Mark Twain said it beautifully: It’s never wrong to do the right thing.
Personal authority does not come from unkept promises but rather from truthful actions and deeds with decent and fair purposes.
How one lives their life and impacts upon the common good separates the chaff from the wheat. So much good in life has been orphaned because we humans all too often fail to do the right thing; too often, we are short in action yet long on opinion.
This is where the matter of truth or, if you like, value comes in. We are all limited or freed by the nature and extent of our knowledge as well as the environment that surrounds us.
It follows then that it is important not to assume that one’s own perspective supersedes the knowledge and values of others.
Our cultures, and national and personal histories, will never be a unifying bonding agent but kindness gives us the right to call ourselves “humankind.” And we are faced with dramatic change like never before seen by this living generation. Meaningful change is fundamental to our very existence.
Undergoing tremendous change is often an unavoidable necessity. Change usually brings degrees of fear. Dread of the unknown, mostly.
But we do have choices. We can always opt to do the right things in a manner that we can live with, not with blind or foolish courage, but rather, with valor. A coeur vaillant rien d’impossible is a much-loved French proverb—it suggests that with valor, nothing is impossible. Valor is courage with care and responsibility; a steadfastness that faces truths and overcomes with care and conscience. When one witnesses such character, it truly is a thing to behold, especially as the most important things in life that need to be done are almost always the most difficult.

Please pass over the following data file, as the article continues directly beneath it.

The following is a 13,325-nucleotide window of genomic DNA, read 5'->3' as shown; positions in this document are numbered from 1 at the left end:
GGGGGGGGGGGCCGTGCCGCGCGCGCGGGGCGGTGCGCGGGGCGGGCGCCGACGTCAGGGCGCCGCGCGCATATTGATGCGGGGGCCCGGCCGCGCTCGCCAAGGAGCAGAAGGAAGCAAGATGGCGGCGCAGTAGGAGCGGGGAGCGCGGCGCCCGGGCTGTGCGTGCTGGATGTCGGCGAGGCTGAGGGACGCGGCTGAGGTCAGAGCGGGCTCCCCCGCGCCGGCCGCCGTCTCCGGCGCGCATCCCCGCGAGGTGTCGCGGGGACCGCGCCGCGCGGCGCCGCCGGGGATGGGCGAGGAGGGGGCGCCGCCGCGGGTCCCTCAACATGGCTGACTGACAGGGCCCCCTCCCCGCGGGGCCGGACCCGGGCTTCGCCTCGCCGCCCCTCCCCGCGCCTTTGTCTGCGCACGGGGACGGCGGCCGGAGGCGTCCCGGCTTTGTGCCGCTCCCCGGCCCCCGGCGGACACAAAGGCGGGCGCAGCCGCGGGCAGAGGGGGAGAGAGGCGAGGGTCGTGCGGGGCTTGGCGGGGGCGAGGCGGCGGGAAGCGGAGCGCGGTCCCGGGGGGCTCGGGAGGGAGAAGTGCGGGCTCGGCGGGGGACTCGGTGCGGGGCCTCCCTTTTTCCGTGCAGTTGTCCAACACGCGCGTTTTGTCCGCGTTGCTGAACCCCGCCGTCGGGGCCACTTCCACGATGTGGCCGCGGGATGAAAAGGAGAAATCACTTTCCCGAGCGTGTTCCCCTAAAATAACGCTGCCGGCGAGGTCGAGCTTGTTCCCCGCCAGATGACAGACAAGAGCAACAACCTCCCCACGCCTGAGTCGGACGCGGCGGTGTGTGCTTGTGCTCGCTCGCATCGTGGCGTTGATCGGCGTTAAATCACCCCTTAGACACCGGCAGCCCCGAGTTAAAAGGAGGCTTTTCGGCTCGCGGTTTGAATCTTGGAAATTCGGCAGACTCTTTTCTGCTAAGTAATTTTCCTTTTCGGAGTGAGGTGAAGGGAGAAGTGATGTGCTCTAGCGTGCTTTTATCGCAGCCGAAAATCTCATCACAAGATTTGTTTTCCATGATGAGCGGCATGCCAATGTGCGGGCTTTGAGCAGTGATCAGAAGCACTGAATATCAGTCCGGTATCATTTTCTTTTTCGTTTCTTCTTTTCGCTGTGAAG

Embracing and being thoughtful, whilst at the same time being resolute and getting things done properly for the eventual common good, is a far better alternative than abject complacency or surrender.
It is, to my mind, far better to live the absolutes of a life well and play the game of business and life successfully by being ever true to one’s persona and authority, giving credence to the inherent power that lives within us all.
It is a careful yet progressive change that holds out the promise of what it means to belong to humankind—and hopefully, the value that it brings.
Source: psychologytoday.com ~ By: Alexei Orlov ~ Image: Canva Pro